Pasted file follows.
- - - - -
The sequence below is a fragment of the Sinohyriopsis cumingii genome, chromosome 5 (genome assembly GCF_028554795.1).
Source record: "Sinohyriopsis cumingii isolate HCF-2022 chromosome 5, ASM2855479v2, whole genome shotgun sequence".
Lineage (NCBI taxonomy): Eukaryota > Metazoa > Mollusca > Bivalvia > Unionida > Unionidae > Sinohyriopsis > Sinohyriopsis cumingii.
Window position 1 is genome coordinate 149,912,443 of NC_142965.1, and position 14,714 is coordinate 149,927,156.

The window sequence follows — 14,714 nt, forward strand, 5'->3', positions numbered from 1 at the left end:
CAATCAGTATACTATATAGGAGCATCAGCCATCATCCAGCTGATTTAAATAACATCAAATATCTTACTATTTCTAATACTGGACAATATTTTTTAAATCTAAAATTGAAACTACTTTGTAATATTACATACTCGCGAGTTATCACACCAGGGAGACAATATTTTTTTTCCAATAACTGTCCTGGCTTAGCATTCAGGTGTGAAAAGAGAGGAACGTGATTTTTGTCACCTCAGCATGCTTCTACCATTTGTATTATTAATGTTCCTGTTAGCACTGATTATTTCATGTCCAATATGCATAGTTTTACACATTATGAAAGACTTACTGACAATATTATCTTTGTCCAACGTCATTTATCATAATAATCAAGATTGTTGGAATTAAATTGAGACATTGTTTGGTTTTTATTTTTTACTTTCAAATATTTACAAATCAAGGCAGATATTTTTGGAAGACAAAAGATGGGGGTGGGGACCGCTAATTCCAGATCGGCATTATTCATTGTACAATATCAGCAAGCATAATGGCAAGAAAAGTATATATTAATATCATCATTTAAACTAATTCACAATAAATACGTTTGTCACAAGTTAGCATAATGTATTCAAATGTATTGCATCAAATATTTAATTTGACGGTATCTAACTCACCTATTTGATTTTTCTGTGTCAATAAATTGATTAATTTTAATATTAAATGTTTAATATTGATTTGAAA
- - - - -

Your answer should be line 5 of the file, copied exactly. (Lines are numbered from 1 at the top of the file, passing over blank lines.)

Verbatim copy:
The window sequence follows — 14,714 nt, forward strand, 5'->3', positions numbered from 1 at the left end: